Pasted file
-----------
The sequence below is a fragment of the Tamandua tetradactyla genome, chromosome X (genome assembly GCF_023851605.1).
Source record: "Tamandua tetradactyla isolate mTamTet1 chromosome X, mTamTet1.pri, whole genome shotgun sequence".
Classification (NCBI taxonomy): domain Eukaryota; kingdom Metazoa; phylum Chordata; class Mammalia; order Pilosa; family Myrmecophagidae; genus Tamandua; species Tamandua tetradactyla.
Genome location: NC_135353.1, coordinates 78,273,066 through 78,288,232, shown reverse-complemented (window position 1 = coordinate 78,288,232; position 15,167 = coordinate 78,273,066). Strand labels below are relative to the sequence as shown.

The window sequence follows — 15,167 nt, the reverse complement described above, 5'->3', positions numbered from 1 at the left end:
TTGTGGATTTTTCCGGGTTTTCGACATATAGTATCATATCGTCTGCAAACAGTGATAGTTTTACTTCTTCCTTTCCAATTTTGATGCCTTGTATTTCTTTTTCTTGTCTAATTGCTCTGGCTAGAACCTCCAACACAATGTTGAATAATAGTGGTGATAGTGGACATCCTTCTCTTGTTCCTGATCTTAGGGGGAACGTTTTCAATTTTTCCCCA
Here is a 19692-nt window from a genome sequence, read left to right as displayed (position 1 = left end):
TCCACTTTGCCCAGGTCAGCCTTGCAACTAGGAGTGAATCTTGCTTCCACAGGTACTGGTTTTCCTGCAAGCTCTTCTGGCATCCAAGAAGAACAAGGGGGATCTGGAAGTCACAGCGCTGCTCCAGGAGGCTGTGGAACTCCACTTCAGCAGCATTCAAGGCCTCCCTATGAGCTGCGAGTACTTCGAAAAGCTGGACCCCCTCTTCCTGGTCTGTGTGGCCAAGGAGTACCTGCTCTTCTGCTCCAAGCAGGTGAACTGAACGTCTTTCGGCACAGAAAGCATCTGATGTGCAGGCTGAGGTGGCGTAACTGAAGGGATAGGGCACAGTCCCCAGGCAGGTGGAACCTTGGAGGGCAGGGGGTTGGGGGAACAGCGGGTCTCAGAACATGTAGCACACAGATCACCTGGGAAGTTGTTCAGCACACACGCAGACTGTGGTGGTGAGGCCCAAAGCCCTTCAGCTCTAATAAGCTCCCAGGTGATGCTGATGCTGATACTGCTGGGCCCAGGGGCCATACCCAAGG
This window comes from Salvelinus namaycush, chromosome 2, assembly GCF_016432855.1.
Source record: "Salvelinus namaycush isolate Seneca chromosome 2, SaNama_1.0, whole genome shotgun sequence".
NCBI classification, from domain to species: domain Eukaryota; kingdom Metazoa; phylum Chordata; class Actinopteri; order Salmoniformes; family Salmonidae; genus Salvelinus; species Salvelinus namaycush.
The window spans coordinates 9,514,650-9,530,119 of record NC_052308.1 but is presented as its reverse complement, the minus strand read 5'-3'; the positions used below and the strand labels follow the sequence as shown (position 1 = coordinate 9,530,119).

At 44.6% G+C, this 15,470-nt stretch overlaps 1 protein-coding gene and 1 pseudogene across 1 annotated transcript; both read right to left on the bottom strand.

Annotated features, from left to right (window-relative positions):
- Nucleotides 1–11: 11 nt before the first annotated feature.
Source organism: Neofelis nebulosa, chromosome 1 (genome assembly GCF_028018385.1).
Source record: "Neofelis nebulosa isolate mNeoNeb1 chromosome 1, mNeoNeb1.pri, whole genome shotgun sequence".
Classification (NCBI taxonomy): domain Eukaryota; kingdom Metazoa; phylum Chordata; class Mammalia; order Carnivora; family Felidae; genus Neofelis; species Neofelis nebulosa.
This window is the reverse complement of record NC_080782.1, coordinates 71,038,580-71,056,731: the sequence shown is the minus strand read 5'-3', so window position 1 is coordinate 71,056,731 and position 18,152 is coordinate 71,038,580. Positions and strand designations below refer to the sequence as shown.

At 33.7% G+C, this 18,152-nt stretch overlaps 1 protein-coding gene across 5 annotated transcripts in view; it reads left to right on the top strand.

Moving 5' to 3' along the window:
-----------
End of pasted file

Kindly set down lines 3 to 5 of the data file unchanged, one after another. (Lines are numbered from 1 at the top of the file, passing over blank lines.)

Classification (NCBI taxonomy): domain Eukaryota; kingdom Metazoa; phylum Chordata; class Mammalia; order Pilosa; family Myrmecophagidae; genus Tamandua; species Tamandua tetradactyla.
Genome location: NC_135353.1, coordinates 78,273,066 through 78,288,232, shown reverse-complemented (window position 1 = coordinate 78,288,232; position 15,167 = coordinate 78,273,066). Strand labels below are relative to the sequence as shown.

The window sequence follows — 15,167 nt, the reverse complement described above, 5'->3', positions numbered from 1 at the left end: